Electrical Worker Death Could Have Been Prevented, Experts Say

A man was killed after being electrocuted while doing overnight construction work on a Wal-Mart in Walpole, Mass. According to the Boston Globe, Romulo Santos, a 47-year-old Brazilian immigrant, was re-attaching electrical wires that had been knocked down by a construction crew.

The building trades, particularly immigrants in the trades, are the largest contingent of workers killed in the commonwealth. In 2007, 20 building trades’ workers lost their lives on the job in Massachusetts – 40 percent (eight) of these workers were immigrants.

This past decade has seen a dramatic increase in Brazilian worker fatalities in the commonwealth compared to the previous one: According to the Massachusetts Department of Public Health’s Occupational Health Surveillance Program (OHSP), between 19991 and 1998, the state recorded no deaths of Brazilian-born workers. From 1999 through 2007, however, 15 Brazilian-born workers were killed on the job in Massachusetts, eight from construction accidents.

This electrical fatality also is not the first for the multi-billion dollar retailer. Two years ago, Scott Sheldon was working at a Wal-Mart construction site in Indiana when, at age 35, he was electrocuted.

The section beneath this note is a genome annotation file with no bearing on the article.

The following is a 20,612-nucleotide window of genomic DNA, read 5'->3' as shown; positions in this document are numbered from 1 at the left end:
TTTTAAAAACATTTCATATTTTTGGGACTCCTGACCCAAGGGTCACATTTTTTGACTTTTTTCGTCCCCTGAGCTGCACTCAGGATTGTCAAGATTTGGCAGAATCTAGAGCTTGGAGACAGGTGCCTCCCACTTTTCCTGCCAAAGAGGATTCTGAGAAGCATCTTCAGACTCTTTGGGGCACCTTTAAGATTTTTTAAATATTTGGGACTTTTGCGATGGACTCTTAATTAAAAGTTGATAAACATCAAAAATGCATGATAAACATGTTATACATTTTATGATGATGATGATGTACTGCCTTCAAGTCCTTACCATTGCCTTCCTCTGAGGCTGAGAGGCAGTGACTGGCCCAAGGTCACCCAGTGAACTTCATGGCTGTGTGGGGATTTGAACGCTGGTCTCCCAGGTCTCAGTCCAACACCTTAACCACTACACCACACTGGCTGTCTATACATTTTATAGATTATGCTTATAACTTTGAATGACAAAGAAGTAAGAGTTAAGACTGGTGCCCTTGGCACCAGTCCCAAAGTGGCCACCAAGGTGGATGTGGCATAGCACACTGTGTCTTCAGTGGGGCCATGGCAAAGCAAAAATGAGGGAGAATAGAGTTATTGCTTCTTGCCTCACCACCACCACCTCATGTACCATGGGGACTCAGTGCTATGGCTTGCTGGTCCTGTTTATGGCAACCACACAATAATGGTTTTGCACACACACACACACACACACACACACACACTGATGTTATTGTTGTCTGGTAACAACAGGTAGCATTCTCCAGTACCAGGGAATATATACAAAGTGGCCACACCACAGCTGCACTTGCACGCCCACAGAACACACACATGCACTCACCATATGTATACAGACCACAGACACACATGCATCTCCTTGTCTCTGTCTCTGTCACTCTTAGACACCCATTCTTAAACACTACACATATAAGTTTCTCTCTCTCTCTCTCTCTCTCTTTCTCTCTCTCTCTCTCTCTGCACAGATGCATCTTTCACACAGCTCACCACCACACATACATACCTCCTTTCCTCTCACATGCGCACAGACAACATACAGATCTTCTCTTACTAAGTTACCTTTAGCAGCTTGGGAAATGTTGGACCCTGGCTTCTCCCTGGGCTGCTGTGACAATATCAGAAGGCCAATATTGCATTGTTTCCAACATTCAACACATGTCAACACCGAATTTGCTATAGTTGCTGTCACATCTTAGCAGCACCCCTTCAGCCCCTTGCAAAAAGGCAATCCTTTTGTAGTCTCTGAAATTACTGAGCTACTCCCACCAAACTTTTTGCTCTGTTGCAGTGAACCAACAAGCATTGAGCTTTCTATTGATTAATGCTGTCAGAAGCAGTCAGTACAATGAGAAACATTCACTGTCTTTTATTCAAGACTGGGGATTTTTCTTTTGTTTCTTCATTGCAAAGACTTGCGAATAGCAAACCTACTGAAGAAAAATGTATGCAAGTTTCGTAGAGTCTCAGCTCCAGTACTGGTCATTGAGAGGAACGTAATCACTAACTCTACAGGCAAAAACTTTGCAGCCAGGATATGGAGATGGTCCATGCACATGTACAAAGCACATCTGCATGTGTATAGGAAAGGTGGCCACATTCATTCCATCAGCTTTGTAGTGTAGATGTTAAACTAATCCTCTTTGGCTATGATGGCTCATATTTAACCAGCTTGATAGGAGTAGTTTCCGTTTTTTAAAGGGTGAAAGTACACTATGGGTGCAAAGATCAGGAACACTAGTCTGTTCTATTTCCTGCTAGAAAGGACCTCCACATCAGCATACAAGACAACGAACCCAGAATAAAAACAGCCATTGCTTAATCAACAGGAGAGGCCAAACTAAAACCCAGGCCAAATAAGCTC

Marcy Goldstein-Gelb, executive director of the Massachusetts Coalition for Occupational Safety and Health (MassCOSH) and Carlos Eduardo Siqueira, president of the Board of the Brazilian Immigrant Center, released this statement: “Workers should be able to go to work and return home with their lives and limbs intact. We don’t yet know the details of this tragic situation, but it’s safe to say that exposing a laborer to live electricity in the middle of the night is a recipe for disaster.”

“Too many building trades’ workers – particularly immigrants – are dying in our state,” she added. “Too often they are working without proper safety measures, training nor protective equipment. Swift action needs to be taken or the deaths and devastation will continue.”

“Unfortunately one more Brazilian construction worker died due to a highly preventable cause: electrocution. Brazilian construction workers would not die at work if their employers complied with mandatory construction safety and health standards,” said Siqueira.

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